• Using a password you have used elsewhere.
  • Using a password you've used before

You should not use a word from everyday language because software exists that will take a text file and try every password until the correct one is found. A hacker uses what is known as a "Dictionary Attack" in an attempt to guess your password. This is why it's extremely important to get creative with your passwords.


I cant remember all my passwords. I have too many passwords to remember. 

Use A Password Manager
Password managers securely store your usernames and passwords in a single piece of software. Most will encrypt your password database so it cannot be easily read. You'll generally enter a single password and can then view all your passwords inside the database. 


Password management software generally comes in two flavours. You can purchase an online subscription to a password management service such as LastPass or download software to your PC.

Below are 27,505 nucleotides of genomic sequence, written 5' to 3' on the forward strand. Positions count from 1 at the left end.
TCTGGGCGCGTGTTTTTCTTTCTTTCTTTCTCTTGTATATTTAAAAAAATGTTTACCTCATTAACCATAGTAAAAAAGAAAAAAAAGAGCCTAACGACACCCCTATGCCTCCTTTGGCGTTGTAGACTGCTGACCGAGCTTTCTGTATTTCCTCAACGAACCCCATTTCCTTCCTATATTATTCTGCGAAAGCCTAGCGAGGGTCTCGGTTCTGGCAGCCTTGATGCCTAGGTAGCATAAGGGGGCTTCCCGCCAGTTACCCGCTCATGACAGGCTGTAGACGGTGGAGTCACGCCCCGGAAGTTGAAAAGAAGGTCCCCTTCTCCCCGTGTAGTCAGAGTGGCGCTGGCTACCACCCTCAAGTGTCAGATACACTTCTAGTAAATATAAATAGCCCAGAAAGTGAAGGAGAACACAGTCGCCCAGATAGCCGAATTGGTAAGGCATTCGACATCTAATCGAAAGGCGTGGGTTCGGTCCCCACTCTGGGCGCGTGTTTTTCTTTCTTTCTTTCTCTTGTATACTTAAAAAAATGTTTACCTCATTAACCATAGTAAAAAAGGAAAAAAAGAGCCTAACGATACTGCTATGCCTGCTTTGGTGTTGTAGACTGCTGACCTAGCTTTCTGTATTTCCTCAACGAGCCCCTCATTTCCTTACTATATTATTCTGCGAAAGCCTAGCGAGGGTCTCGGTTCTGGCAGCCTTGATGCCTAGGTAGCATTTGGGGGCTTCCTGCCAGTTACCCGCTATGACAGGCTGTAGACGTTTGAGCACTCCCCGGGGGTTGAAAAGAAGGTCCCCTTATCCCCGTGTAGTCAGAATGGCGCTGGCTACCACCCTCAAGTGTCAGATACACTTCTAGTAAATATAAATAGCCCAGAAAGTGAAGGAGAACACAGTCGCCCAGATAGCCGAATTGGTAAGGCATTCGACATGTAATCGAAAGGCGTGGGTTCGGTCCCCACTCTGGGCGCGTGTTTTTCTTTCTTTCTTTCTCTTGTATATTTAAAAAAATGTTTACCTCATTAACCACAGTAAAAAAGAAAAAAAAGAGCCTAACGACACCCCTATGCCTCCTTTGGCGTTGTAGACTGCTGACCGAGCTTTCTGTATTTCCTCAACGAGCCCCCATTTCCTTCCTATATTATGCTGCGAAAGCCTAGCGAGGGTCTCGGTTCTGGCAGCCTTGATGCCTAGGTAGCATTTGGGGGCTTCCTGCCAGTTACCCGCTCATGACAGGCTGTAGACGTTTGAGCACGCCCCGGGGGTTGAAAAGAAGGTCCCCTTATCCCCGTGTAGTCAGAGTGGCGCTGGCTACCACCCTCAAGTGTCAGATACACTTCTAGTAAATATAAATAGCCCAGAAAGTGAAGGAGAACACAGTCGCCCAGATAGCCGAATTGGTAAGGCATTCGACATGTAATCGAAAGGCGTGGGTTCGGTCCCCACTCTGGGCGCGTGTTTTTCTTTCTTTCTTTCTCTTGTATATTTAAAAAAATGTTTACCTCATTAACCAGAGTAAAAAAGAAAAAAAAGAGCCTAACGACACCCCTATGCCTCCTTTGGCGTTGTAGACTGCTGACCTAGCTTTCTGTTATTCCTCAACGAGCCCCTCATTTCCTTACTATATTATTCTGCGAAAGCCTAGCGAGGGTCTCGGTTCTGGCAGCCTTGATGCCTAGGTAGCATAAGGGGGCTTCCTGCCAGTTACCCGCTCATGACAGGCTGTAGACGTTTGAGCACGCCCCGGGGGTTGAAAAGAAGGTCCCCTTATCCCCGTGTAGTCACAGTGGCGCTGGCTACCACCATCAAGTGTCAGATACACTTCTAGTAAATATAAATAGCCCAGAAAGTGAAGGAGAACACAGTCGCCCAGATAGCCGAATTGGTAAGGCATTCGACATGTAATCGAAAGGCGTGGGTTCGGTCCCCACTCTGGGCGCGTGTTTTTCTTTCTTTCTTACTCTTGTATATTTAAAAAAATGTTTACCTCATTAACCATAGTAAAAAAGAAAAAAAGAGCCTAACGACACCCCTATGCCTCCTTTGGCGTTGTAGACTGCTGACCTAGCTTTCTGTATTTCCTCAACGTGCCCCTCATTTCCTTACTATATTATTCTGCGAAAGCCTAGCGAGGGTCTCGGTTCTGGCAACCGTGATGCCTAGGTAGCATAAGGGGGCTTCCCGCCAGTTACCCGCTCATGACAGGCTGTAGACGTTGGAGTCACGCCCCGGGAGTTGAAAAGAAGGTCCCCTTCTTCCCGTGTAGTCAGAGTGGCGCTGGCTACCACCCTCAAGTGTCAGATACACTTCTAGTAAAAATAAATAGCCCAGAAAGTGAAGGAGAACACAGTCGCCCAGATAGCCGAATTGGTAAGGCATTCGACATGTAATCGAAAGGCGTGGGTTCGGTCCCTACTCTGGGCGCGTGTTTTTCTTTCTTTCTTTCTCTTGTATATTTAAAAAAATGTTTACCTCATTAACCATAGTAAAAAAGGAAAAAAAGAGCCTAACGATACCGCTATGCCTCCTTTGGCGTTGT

The Best Password Management Software 

...

KeePass Password Safe

KeePass is a free open source password manager. Passwords can be stored in an encrypted database, which can be unlocked with one master key. You've just 1 password to remember.

PROS: It's Free, Encrypted Database, Free Plugins Available, Easy to Use.
CONS: Works on the computer you installed it on. You can't access the passwords from another computer unless you have the database with you. No advanced features.



How do I check if my password has been previously hacked? 

You'll often see in the news that a website has had their data stolen.
Recent breaches include;

  • Easyjet - 2020 Data Breach - affecting 9 million customers
  • British Airways - 2018 Cyber Attack - ICO Fines BA £20 million, affecting 400'000 Customers
  • TalkTalk - 2016 Cyber Attack - with the theft of 157'000 records of customers data

There is a good chance you've had your data stolen if you've ever used one of these services. These are just 3 high-profile attacks but many smaller breaches occur every day.